The CX Trends to Watch in 2020, According to the Experts

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    With more shopping options available than ever before, your customers aren’t just choosing your brand based on price and product. They’re thinking about their experience with your brand across multiple channels, and if that experience doesn’t live up to their expectations, they’ll go somewhere else.

    In their Customer Experience survey, Gartner found that two-thirds of companies were competing mostly on the basis of customer experience (CX)— and that 81 percent of companies expected to be competing mostly or completely on CX by 2020.

    With 2020 fast approaching, leading brands are increasing their investment in the customer experience. 76 percent of executives say that improving the customer experience is a high or critical priority, and more than 40 percent of data analytics projects conducted next year are expected to relate to CX.

    However, even as brands increase their commitment to CX, they’ll still encounter challenges as technology and customer expectations continue to evolve. 

    We asked 10 CX industry leaders what trends they thought would have the biggest impact on the customer experience in 2020. Check out their responses below.

    Organizations Will Look for Ways to Simplify CX

    There are many different ways complexity can creep into the customer experience. Internal operations, product design, and the external customer onboarding process can all become overly complex, leading to frustration for customers. Ricardo S. Gulko, Managing Director and Co-Founder of Eglobalis Information, predicts that leading organizations will start looking for ways to simplify.

    “I believe that one of the biggest key indicators of success in 2020 will be an organization’s ability to simplify. Simplifying internally will reignite innovation, directly impacting the external human experience and organizations’ ability to drive adoption, growth, and more business. Organizations should utilize what I often call ‘design to adopt’ while designing technologies or any experience. Enterprise technologies are still incredibly complex and AI is not yet replacing us entirely, but by mixing humans and tech and simplifying [processes and products], companies will gain a significant advantage over their competition while simultaneously improving their overall human experience.”

    Ricardo S. Gulko

    The Connection Between CX and EX Will Become Increasingly Clear

    As Ricardo pointed out in his prediction, your organization’s internal processes can have a significant impact on how your customers experience your company. To take that one step further, the way your employees experience your company influences the customer experience. Denise Lee Yohn, keynote speaker and author of FUSION: How Integrating Brand and Culture Powers the World’s Greatest Companies, thinks that in 2020, company leaders will be paying more attention to this connection.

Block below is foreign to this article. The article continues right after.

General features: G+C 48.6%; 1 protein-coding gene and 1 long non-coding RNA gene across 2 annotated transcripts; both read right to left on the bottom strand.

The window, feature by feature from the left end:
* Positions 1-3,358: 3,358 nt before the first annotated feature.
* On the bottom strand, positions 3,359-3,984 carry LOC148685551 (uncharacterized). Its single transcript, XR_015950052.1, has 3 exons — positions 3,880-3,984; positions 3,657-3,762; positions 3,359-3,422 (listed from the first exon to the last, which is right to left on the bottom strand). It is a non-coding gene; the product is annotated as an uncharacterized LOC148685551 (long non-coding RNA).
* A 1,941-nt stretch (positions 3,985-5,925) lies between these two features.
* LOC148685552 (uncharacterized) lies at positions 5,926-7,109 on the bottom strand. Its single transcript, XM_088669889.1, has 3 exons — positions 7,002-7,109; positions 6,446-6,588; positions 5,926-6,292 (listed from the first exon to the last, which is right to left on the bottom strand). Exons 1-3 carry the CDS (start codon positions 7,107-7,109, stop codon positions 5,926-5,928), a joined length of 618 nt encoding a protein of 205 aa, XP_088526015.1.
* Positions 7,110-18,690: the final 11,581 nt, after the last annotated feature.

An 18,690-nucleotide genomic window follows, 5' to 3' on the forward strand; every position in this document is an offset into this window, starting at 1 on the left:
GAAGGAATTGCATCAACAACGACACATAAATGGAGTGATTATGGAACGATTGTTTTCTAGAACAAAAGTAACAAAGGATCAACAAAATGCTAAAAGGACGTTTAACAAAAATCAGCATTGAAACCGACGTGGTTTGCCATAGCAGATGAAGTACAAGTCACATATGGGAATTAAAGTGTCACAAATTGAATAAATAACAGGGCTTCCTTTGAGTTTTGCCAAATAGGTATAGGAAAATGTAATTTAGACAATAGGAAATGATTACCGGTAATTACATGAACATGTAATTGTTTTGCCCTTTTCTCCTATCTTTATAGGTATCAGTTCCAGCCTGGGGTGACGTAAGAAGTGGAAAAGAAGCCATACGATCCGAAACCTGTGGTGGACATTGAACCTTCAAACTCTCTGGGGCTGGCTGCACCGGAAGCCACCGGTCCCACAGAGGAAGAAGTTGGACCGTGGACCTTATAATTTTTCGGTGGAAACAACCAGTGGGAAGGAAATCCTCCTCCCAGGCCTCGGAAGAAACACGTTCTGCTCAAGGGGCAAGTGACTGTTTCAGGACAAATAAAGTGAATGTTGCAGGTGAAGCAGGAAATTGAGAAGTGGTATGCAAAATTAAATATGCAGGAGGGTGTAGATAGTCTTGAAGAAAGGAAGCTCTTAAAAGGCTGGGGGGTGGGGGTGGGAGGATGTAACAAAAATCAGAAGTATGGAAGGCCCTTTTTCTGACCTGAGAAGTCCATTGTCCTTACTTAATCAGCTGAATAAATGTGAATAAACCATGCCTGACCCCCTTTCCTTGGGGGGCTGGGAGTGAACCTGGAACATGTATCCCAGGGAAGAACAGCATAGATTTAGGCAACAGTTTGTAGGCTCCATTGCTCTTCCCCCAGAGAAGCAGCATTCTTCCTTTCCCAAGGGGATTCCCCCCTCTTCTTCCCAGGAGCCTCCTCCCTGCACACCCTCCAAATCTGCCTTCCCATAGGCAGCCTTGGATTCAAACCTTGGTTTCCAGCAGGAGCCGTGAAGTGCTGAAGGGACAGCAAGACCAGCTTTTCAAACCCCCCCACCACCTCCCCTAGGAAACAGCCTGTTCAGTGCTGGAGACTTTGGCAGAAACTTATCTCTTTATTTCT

“CX and EX (employee experience) will grow increasingly interdependent. Companies will find that employees can and will only deliver to customer experiences that they have themselves. Company leaders must deliberately design and manage daily experiences that engage, empower, and equip their employees to differentiate and excel at CX.”

    Denise Lee Yohn

    Brands Will Need More Than Great Messaging to Stand Out

    Karen Jaw-Madson, Principal, Co.-Design of Work Experience and author of Culture Your Culture: Innovating Experiences @ Work, also sees the connection between CX and EX growing stronger— and also sees an increasing need to focus on the overall brand experience.

    “Brand, Customer Experience, and Employee Experience will become even more inextricably linked and codependent in 2020. This goes far beyond well-written communications and fancy ad copy and into intentionally designed and implemented experiences that differentiate business performance as a whole. The organizations that ‘get’ this opportunity will set themselves apart, while those that ignore this will fall behind. There’s no status quo when it comes to this— you can count on this gap increasing.”

    Karen Jaw-Madson

    More Companies Will Invest in Proactive Experience Recovery

    In 2020, leading companies won’t just wait for their customers to tell them that something has gone wrong. According to James Dodkins, host of the Amazon Prime show This Week in CX:

    “Only 4% of dissatisfied customers will complain, and an overwhelming majority of the remaining 96% will just leave. Adopting the mantra ‘Don’t wait for the complain’ will help companies fix problems for the 96 percent, improve customer loyalty, and lower customer churn. I think we will see an increase in ‘Proactive Experience Recovery.’ This is where companies identify the things in their experiences that cause dissatisfaction, monitor the experience to notice when these things occur in real time, proactively communicate to the customer that they know something has gone wrong, and then put it right or compensate without the customer having to ask. They will work to fix the experience in the experience.”

    James Dodkins

    CX Professionals Will Be Asked To Do More With Less